It wasn’t a surprise when Kershaw walked out to the bullpen in the eighth inning to warm up. It was great theatre. 

For a time, the boos that accompanied the announcement that the Metro would close — which turned out to be an hour before the game finally concluded — would be the high point of the night. 

Instead, it was the game’s finest pitcher getting two final outs. 

Four hours, 32 minutes never seemed so short. 

RELATED: Nats struggle to appreciate craziness of Game 5

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Did Max Scherzer's dance moves cause the Junkies' broadcast to lose power?

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Did Max Scherzer's dance moves cause the Junkies' broadcast to lose power?

Watching Max Scherzrer rack up Ks during a game is a usual sight for fans.

Dancing is not.

On Wednesday while the Sports Junkies were broadcasting at Nats Spring Training in West Palm Beach, we got a taste of what the back-to-back Cy Young Award winner has to offer on the dance floor. 

With just about a week left until their season kicks off, manager Dave Martinez hired a DJ for the day's workout, saying he wanted to "turn it up a notch." 

Well he turned it up a few too many notches, causing the back end of the complex where the Junkies were broadcasting to lose power.

While the Junkies were put in a pickle because of said DJ, we were able to get a glance of Scherzer dancing to Drakes' "God's Plan."


It's nice to see the usually lazer-focused pitcher let loose.

While Scherzer's dance moves didn't actually cause the Junkies to lose power, it's nice to think they were too much for the ballpark to handle.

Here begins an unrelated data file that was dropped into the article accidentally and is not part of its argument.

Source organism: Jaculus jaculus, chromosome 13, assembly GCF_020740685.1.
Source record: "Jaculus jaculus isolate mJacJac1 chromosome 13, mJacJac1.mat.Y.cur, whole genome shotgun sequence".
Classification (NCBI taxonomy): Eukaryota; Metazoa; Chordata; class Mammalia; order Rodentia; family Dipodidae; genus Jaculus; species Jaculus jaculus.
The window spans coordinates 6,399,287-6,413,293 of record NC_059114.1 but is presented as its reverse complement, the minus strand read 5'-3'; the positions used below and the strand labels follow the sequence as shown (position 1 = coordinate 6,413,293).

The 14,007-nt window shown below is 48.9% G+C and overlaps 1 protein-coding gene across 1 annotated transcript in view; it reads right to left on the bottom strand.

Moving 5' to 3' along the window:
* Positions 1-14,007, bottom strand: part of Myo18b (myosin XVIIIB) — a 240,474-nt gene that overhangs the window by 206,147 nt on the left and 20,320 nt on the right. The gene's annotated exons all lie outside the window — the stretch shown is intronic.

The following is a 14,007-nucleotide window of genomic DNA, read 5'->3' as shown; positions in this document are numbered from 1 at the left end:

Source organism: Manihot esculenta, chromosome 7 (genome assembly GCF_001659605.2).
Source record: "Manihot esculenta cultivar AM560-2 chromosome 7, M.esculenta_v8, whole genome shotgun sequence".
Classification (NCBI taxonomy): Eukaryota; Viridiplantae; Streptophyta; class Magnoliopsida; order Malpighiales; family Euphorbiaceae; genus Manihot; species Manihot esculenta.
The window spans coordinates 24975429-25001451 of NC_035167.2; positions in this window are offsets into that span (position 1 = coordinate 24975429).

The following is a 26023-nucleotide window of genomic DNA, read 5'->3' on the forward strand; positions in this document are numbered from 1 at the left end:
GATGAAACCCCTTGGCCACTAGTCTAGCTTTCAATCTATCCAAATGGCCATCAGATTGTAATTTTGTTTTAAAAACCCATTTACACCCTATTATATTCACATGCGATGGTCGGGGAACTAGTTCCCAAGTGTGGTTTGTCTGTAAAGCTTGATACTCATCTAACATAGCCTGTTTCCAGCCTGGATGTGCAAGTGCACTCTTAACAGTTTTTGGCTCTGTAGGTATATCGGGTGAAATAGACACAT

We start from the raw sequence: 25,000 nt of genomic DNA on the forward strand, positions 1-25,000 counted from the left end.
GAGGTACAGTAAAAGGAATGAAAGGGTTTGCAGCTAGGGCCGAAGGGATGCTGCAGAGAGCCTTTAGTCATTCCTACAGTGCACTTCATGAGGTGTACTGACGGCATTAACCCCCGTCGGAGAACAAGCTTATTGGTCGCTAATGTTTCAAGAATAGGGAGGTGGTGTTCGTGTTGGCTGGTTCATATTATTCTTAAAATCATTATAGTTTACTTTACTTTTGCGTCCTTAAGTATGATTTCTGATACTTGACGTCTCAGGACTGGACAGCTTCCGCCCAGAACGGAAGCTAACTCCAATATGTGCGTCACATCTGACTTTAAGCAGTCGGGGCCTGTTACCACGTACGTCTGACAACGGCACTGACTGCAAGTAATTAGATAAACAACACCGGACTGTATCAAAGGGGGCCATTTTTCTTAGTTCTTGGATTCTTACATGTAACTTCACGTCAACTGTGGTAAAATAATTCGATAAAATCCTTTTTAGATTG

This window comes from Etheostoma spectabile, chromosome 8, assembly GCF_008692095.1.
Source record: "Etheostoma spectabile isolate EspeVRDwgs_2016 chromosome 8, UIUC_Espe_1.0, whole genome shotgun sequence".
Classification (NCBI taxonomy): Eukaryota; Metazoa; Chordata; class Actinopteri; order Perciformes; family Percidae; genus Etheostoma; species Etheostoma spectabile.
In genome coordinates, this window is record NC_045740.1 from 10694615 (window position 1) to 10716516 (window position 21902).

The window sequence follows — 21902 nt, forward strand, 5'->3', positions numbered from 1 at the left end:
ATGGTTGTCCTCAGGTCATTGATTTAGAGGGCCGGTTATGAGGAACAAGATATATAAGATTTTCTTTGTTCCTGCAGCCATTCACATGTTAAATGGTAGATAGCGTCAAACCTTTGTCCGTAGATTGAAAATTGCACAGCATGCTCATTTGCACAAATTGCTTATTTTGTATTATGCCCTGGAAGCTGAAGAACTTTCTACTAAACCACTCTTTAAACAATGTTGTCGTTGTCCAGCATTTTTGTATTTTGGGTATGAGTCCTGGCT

106.7 The Fans Sports Junkies simulcasts on NBC Sports Washington every weekday morning from 6:00 to 10:00 am ET. You can stream the Sports Junkies right here

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The sound of Bryce Harper's first spring training HR is beautiful


The sound of Bryce Harper's first spring training HR is beautiful

It's that wonderful time of year again — when baseball teams flock to warmer climates for spring training and the regular season is practically around the corner — and Bryce Harper is already killing it.

It took the Washington Nationals a few games to brush away their offseason cobwebs and get back into gear, but since the beginning of March, they're riding a five-game win streak as of Sunday the 4th.

They are 6-4-1 in spring training going into Monday's matchup against the St. Louis Cardinals.

Since Thursday, the Nats have taken down — in order — the Atlanta Braves, New York Mets, defending World Series champion Houston Astros, the Detroit Tigers and the Mets again. Sunday's 6-2 win against the Tigers was in large part thanks to Harper's bat, as the star of the team drilled his first home run of spring training. 


Turn up the volume for this one because the sound of Harper's contact with the ball is just beautiful — and perhaps enough to get you pumped for the March 29 opener.

Harper blew this ball away in the bottom of the third for a two-run homer with Howie Kendrick on base. He also had a single in the fourth and finished the game with three RBI.

Gio Gonzalez was the winning pitcher for the Nats.